By Alyssa Ermish
Whether you work in the fast-paced marketing world or you’re just an average person trying to scroll through your favorite apps, conversations regarding AI seem inescapable right now — and that’s not likely to change anytime soon.
When our children and grandchildren take their history courses, our current era will more than likely be regarded as a period of great instability. With political, economic, and social turmoil, the conditions are ripe for culturally significant change as many in C-suite positions try to find novel ways to cut costs and discover the next fresh trend that can both save money and drive better results.
Unfortunately for us all, the current buzzword is AI. Much like Boston Dynamics’ Spot, instead of a fascinating and promising technology propelling us into a brighter future, it appears to be threatening to kick us off the cliffside to plummet towards a dystopian hellscape. Increasingly, the question on executives’ minds seems to be: “How many of our writers, graphic designers, and project managers can we replace with AI?”
With that in mind, we know that we won’t be the first or the last ones to present an argument against a total reliance on AI — but from a community manager’s point of view, here are just a few of the reasons I think you shouldn’t (and can’t!) ditch your creative team members for artificial intelligence.
1. AI Doesn’t Know How to Be Funny
Whether your content strategy relies on irreverence and humor or avoids it as much as possible, what memes and pop culture-reliant posts make abundantly clear is that AI chatbots and programs aren’t up to par.
AI makes decisions and generates content based on large samples of prior work created by real people, never creating anything truly original. Of course, the same could potentially be said of humans, but an AI certainly can’t pinpoint timely pop culture moments as they happen and create a meme template on its own.
AI lacks the context surrounding images to determine the emotions or references they hold. More importantly: Whether you’re working with AI-driven language processing tools or image creators, we are still the only thinking minds that can understand the nuance, timing, and culture that affects us.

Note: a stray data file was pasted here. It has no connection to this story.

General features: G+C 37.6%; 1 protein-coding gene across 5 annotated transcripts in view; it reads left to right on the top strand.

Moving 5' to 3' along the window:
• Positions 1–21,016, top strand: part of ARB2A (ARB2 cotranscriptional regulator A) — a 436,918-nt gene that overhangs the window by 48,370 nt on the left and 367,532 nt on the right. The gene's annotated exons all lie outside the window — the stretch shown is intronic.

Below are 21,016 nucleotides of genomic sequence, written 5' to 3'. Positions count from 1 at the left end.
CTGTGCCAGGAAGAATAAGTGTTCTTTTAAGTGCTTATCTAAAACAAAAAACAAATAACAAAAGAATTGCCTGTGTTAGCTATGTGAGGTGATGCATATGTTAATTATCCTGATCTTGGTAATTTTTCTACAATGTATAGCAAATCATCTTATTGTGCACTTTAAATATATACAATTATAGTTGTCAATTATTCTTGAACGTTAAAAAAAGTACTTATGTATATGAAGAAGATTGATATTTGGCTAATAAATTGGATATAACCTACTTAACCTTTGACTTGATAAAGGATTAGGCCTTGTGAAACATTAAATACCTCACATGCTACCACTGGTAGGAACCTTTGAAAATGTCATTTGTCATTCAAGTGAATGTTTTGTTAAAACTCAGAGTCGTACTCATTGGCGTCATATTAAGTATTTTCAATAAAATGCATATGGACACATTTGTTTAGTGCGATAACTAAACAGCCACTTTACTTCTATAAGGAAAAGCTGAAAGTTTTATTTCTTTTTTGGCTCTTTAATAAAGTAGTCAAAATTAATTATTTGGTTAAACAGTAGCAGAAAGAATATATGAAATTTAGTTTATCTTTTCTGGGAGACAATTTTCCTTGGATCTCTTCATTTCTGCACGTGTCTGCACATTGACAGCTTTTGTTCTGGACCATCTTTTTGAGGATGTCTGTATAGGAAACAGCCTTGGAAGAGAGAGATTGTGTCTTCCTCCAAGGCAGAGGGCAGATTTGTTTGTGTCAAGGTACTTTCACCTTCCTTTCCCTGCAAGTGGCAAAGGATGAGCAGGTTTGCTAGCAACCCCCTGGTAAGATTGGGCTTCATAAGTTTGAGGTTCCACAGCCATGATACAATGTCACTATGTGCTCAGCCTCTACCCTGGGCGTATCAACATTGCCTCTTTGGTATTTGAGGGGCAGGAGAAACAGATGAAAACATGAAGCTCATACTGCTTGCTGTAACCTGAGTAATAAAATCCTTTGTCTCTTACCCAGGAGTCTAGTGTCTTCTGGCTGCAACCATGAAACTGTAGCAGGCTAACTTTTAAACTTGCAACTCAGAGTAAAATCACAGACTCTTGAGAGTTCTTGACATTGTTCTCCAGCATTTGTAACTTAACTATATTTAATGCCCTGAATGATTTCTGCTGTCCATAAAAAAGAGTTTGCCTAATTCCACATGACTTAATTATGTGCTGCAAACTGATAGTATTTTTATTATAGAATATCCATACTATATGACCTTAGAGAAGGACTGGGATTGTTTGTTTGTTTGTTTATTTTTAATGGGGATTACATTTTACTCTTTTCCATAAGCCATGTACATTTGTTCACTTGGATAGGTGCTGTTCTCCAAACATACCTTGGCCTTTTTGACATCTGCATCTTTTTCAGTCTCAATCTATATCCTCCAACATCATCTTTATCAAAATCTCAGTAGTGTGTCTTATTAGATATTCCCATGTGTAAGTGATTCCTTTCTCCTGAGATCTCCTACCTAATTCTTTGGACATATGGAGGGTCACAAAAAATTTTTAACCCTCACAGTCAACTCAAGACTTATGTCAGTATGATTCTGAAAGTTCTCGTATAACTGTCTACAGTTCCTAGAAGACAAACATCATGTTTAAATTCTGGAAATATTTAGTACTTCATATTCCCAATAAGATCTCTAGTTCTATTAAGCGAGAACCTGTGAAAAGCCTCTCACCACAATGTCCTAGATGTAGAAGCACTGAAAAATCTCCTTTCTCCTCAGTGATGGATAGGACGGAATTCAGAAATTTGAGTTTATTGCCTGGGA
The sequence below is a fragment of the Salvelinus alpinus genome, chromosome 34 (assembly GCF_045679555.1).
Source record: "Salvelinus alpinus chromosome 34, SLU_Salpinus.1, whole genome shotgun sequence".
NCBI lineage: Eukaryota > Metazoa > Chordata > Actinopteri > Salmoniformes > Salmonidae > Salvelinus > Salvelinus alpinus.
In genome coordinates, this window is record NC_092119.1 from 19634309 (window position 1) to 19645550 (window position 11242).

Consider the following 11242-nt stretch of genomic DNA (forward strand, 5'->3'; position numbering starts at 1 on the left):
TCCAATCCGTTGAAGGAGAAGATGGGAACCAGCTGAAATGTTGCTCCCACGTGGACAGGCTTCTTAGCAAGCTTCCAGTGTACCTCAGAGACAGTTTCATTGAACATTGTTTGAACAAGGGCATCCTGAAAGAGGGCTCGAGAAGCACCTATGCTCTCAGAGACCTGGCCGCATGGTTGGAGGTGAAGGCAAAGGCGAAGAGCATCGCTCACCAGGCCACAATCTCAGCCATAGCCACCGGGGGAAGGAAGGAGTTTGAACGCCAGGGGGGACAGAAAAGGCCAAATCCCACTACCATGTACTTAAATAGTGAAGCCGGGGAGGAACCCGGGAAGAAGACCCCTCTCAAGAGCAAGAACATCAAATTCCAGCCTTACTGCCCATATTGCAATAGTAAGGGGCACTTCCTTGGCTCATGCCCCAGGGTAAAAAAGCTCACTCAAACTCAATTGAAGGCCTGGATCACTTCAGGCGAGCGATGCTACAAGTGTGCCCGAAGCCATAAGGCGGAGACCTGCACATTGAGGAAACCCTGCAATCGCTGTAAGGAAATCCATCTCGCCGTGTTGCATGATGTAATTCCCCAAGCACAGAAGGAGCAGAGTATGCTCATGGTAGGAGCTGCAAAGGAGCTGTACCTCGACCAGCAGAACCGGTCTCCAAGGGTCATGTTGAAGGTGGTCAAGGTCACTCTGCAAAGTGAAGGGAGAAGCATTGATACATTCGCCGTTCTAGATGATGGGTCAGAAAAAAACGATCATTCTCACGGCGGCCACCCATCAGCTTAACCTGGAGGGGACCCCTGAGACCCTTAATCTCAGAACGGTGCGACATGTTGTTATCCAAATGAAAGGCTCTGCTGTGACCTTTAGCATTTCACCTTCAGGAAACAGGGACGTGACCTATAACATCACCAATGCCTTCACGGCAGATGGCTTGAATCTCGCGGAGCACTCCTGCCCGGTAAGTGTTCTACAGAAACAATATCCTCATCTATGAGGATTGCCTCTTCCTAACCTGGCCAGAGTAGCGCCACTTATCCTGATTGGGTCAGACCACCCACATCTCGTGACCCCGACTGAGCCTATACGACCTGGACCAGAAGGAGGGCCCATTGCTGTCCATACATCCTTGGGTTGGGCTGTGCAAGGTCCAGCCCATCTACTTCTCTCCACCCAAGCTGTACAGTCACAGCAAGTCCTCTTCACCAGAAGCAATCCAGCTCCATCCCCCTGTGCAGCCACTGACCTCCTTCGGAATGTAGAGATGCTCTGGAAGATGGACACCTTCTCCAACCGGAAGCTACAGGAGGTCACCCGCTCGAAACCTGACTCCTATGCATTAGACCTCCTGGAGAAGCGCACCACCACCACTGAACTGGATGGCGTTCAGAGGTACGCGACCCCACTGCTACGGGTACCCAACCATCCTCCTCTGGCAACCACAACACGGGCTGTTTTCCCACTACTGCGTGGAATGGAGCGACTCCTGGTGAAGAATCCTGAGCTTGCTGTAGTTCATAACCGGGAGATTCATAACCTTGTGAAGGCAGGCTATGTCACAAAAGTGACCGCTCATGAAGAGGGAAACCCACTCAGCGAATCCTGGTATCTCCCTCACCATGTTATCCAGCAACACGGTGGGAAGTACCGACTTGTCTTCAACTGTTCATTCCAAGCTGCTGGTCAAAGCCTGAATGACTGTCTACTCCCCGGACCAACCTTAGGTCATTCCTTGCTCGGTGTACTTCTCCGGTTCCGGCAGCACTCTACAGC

A generation’s absurdist humor driven by disillusionment, the cultural anxieties reflected in our art and comedy, and coping mechanisms like dark humor are all well beyond the reach of AI tools. Though these programs’ shotgun-like approach may inadvertently strike the right note with us from time-to-time, they’re far and few between and still more outlandish than they are relatable.
2. AI Just Isn’t Human Enough
As I write this, please know that I am in fact prepared to fistfight my copyeditor over this statement: There is such a thing as “too perfect” and “too proper” in writing.
Humans are sublimely flawed creatures visually, physically, logically, etc — and as much as we might strive to change that, we know well that over-perfection can quickly veer us into the uncanny valley. Whether we’re staring into the cold and unblinking eyes of robots like Hanson Robotics’ Sophia or reading the too-perfect, sometimes nonsensical, and overly superfluous writing that ChatGPT spits out, we’re quite good at spotting things that aren’t human in the right ways.
With all that being said, don’t make the mistake of dismissing AI language tools entirely — ChatGPT can’t replace a good team of writers, but it can give them a list of buzzwords for inspiration, point to weak language, and introduce phrases that can boost click-through-rates. Writers still have a story that needs to be coherently arranged and edited — whether the final product includes a content strategy, ad campaign, rebranding, script, or book — and AI can sometimes help expedite that process.
3. AI Can’t Replace UGC or Creator Content
As we like to remind our clients at WideFoc.us, relatability is vital when conversions are on the table — and one of the best ways to find relatable and reliable content is through your audience.